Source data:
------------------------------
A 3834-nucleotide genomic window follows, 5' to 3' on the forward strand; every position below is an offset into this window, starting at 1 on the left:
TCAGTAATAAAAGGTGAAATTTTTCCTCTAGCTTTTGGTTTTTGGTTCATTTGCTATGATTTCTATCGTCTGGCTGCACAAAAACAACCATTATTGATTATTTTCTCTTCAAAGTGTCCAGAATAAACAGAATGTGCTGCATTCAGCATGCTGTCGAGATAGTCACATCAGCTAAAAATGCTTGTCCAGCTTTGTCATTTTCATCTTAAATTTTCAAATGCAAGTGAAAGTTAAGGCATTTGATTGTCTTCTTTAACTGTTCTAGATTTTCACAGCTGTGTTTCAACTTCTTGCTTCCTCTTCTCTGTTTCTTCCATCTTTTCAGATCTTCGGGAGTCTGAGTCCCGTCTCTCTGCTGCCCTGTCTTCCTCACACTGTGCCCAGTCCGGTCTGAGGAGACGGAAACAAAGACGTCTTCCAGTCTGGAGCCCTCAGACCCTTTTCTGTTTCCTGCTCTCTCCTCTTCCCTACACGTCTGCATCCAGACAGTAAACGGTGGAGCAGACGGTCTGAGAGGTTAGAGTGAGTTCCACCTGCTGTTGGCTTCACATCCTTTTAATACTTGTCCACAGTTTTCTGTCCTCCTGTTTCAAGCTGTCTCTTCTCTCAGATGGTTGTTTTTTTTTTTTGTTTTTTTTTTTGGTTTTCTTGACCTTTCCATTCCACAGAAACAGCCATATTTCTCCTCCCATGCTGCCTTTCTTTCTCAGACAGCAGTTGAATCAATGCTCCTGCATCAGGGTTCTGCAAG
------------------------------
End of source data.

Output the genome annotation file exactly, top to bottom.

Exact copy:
A 3834-nucleotide genomic window follows, 5' to 3' on the forward strand; every position below is an offset into this window, starting at 1 on the left:
TCAGTAATAAAAGGTGAAATTTTTCCTCTAGCTTTTGGTTTTTGGTTCATTTGCTATGATTTCTATCGTCTGGCTGCACAAAAACAACCATTATTGATTATTTTCTCTTCAAAGTGTCCAGAATAAACAGAATGTGCTGCATTCAGCATGCTGTCGAGATAGTCACATCAGCTAAAAATGCTTGTCCAGCTTTGTCATTTTCATCTTAAATTTTCAAATGCAAGTGAAAGTTAAGGCATTTGATTGTCTTCTTTAACTGTTCTAGATTTTCACAGCTGTGTTTCAACTTCTTGCTTCCTCTTCTCTGTTTCTTCCATCTTTTCAGATCTTCGGGAGTCTGAGTCCCGTCTCTCTGCTGCCCTGTCTTCCTCACACTGTGCCCAGTCCGGTCTGAGGAGACGGAAACAAAGACGTCTTCCAGTCTGGAGCCCTCAGACCCTTTTCTGTTTCCTGCTCTCTCCTCTTCCCTACACGTCTGCATCCAGACAGTAAACGGTGGAGCAGACGGTCTGAGAGGTTAGAGTGAGTTCCACCTGCTGTTGGCTTCACATCCTTTTAATACTTGTCCACAGTTTTCTGTCCTCCTGTTTCAAGCTGTCTCTTCTCTCAGATGGTTGTTTTTTTTTTTTGTTTTTTTTTTTGGTTTTCTTGACCTTTCCATTCCACAGAAACAGCCATATTTCTCCTCCCATGCTGCCTTTCTTTCTCAGACAGCAGTTGAATCAATGCTCCTGCATCAGGGTTCTGCAAG